Talking to Children About Mental Health

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The prospect of talking to your children about mental health can feel intimidating at first. But some talks, even those that seem uneasy to make, have to be undertaken for the greater good of your children.

I believe anything that’s learned and emphasized in childhood stays with children for the rest of their lives. If you want to inculcate any good habit or you want your children to excel in sports, music, writing or any other pursuit, creative or non-creative, for that matter, start it early from your childhood.

In a similar vein, if we want to change the perspective around mental health we will have to start earnestly talking to our kids from a young age.

How to start a conversation with your children

First of all, tell them of the similar nature of physical and mental illness. Tell them just like the other body parts like eyes, legs, heart, etc., the brain is one of their body parts that can sometimes not perform to its optimum level resulting in a mental illness.

Give them the corollary that just like due to the deficiency of calcium, your bones could get weakened and undergo damage or you will face difficulty in moving your legs due to that, similarly, deficiency or imbalance of certain chemicals in the brain could cause the mind to function strangely and result in a mental illness if not taken care of.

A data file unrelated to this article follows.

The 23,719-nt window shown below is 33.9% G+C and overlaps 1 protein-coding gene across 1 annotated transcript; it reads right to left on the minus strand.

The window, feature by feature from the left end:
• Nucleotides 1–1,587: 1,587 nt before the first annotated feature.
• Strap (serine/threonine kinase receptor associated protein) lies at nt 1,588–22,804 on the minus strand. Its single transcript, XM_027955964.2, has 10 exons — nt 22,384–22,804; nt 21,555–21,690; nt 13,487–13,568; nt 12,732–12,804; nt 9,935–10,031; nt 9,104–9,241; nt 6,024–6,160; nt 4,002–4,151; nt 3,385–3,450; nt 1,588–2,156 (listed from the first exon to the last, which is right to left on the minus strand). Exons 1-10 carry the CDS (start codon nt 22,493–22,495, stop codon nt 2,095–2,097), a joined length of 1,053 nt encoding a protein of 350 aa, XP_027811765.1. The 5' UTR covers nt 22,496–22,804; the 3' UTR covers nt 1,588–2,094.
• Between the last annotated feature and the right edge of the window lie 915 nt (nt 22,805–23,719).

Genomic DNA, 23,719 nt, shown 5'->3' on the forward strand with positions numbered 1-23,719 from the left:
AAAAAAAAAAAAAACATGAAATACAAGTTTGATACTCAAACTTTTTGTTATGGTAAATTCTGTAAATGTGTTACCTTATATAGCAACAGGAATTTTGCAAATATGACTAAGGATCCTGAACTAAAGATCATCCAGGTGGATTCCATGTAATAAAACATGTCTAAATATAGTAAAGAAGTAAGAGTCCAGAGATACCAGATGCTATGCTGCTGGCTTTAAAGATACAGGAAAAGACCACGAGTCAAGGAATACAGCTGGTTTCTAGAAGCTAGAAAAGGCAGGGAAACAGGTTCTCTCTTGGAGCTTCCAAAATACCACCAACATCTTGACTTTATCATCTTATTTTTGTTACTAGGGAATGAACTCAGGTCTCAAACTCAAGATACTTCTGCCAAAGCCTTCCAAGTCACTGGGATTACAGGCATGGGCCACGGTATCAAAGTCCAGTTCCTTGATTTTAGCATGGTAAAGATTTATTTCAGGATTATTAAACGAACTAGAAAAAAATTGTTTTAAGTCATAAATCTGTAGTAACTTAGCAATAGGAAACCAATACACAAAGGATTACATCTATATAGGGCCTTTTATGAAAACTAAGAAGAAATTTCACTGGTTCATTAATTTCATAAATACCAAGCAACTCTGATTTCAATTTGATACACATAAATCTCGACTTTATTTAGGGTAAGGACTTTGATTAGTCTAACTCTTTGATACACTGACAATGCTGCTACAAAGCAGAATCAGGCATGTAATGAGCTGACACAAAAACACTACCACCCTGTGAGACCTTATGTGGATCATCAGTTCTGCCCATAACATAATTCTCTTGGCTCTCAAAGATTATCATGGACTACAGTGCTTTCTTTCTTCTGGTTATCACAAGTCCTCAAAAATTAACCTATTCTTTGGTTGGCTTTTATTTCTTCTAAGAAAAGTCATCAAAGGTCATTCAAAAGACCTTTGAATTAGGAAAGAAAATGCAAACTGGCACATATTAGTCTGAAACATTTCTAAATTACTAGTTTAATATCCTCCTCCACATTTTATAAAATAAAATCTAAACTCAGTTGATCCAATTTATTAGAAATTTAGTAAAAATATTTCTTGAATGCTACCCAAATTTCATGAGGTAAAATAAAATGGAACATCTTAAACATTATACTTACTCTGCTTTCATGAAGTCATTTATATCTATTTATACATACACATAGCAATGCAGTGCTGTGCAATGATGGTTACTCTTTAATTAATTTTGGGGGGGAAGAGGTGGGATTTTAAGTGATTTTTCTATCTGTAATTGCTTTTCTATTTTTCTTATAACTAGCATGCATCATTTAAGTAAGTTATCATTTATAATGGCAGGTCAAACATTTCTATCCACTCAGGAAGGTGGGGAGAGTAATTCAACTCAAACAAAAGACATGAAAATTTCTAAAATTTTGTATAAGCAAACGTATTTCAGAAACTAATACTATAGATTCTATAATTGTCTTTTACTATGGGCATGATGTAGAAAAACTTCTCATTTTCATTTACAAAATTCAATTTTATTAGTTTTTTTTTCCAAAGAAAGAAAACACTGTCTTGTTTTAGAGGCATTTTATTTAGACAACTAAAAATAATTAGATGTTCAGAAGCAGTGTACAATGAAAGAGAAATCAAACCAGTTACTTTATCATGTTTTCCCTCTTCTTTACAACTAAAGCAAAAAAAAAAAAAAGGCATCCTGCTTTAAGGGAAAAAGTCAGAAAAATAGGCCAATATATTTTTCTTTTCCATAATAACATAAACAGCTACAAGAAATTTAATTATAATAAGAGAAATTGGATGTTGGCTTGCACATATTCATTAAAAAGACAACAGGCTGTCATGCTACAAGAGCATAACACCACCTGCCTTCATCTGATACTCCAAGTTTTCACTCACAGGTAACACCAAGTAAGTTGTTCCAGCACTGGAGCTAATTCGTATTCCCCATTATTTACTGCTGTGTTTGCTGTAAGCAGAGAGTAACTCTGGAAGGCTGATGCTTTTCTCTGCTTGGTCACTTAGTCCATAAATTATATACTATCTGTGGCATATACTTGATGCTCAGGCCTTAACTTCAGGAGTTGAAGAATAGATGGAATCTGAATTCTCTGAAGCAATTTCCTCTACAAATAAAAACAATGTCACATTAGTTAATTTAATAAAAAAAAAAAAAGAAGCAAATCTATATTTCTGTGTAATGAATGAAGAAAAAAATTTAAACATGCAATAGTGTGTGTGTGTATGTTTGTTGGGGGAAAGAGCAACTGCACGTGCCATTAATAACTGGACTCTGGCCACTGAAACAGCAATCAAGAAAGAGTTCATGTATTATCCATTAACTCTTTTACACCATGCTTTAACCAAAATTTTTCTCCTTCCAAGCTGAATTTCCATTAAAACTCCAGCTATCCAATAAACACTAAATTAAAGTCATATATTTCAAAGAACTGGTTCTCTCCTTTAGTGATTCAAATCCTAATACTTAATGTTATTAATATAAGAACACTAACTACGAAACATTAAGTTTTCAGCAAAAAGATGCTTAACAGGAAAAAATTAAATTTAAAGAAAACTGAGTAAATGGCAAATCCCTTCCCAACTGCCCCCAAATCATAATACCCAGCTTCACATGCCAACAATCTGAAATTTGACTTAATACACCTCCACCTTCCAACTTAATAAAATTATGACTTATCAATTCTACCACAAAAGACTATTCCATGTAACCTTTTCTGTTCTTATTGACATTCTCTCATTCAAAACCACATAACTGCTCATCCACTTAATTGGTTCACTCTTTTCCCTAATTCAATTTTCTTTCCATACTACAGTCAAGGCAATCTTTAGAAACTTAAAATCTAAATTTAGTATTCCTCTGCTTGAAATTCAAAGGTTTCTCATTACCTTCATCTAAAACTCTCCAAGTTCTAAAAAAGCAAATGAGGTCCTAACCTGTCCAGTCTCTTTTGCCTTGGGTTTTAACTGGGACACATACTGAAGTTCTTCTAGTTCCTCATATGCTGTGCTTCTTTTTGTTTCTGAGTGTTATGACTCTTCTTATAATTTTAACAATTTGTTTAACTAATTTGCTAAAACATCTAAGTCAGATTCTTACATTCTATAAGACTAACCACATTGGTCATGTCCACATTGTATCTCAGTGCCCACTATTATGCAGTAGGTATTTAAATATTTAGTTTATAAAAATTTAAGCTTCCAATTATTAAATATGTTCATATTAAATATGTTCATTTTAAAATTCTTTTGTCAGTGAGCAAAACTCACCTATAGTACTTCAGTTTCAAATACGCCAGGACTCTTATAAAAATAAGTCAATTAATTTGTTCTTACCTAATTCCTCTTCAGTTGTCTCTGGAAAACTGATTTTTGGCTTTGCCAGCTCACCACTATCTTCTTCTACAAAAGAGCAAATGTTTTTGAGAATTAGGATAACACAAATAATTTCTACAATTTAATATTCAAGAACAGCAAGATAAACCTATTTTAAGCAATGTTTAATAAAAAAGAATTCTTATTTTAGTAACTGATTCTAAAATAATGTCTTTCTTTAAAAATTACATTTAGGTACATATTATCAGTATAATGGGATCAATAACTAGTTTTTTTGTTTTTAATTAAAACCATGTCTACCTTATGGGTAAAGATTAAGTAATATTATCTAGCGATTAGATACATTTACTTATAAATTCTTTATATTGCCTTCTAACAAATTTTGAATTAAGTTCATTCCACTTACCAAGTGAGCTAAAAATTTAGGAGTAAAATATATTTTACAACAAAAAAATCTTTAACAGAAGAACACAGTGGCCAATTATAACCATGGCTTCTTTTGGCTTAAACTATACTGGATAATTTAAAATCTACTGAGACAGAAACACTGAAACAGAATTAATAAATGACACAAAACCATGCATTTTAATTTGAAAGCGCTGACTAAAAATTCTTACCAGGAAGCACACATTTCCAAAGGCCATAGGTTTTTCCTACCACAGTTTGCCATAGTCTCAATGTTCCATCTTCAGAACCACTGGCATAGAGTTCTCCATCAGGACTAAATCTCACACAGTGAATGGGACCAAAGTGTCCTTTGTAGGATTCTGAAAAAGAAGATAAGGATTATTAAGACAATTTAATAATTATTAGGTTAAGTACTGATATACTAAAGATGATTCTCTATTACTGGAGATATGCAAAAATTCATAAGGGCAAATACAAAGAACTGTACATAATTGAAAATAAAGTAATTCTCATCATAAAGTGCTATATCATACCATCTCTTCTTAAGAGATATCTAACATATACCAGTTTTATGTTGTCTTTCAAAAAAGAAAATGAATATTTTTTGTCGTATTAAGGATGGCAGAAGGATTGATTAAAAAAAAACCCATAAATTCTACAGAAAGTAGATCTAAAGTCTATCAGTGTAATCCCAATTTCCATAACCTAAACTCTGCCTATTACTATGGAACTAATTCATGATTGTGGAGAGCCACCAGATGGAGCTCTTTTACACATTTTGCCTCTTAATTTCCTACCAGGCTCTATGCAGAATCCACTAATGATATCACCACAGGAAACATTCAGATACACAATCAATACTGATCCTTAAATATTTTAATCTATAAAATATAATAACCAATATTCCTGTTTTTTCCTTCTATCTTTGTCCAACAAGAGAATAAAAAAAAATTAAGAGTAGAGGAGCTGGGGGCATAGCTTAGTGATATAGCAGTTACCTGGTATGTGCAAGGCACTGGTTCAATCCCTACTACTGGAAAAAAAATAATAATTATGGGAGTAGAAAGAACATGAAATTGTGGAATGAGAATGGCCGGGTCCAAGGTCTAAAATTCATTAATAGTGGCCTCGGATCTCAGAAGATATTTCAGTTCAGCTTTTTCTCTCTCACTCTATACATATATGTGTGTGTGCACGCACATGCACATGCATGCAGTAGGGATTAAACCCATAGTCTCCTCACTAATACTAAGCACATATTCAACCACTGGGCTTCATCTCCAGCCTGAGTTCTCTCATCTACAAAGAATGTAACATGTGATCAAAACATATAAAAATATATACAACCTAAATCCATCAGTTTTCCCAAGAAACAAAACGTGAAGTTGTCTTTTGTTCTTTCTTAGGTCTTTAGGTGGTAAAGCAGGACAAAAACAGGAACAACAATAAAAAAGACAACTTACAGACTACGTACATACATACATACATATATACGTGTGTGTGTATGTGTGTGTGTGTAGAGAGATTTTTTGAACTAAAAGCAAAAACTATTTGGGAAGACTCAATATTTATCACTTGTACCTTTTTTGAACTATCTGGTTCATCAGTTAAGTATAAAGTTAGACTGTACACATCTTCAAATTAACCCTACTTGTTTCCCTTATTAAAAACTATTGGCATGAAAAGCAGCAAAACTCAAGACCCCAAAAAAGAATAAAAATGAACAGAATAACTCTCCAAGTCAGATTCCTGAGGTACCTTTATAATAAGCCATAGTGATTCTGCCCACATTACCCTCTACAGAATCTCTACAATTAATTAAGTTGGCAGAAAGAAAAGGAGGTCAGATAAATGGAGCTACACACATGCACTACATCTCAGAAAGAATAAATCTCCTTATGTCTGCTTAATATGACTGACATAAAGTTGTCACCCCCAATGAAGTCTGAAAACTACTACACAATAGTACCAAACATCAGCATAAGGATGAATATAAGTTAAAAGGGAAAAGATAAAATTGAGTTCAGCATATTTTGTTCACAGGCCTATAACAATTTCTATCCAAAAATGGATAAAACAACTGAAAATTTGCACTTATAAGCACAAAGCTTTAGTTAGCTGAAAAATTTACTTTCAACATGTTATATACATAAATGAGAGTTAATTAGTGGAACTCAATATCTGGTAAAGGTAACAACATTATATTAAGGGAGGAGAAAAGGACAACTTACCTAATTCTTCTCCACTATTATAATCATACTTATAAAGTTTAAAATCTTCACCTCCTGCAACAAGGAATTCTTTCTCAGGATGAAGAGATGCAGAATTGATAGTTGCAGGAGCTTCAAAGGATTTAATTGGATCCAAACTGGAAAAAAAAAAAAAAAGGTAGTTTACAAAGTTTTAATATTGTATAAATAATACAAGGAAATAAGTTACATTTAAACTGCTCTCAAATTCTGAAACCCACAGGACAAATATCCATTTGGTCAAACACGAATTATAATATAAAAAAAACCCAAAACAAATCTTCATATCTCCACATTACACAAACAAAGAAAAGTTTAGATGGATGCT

We have to make sure that while talking to them we keep the following things in mind:

Don't underestimate children

It is true that they don’t have the vocabulary regarding mental health but they very well understand it and perceive what is happening around them.

Encourage your children to talk

Mostly it is the pent-up feelings and repressed emotions that wreak havoc in our mental lives. Don’t let your child suffer in silence. Encourage him/her to talk about his/her feelings.

Help children recognize emotions

The first step towards managing your emotions well is to name them as they arise. It’s easy to sometimes confuse frustration with anger. Assist your children in naming the different emotions that we encounter in our daily lives.

Be supportive

Research shows that the children, whose parents are supportive and sensitive to their feelings and emotions, tend to develop better social skills and have higher emotional intelligence.

Conversate at their level

Parents have to make sure that they are having the conversation with the children’s perspective in mind and use words that are easily understandable.

Make them comfortable

Children should be made to feel at home, in a relaxed state and you should act as their friend and not someone who is giving a parenting lecture.

Conclusion

Children imitate, mimic, ask a lot of questions. It is the responsibility of a parent to be an ideal role model, satiate their curiosity, inform them, and make them aware of the issues that they might face in the future just so that they are ready for not only the exams in the school but the existential and practical questions that life asks of us.

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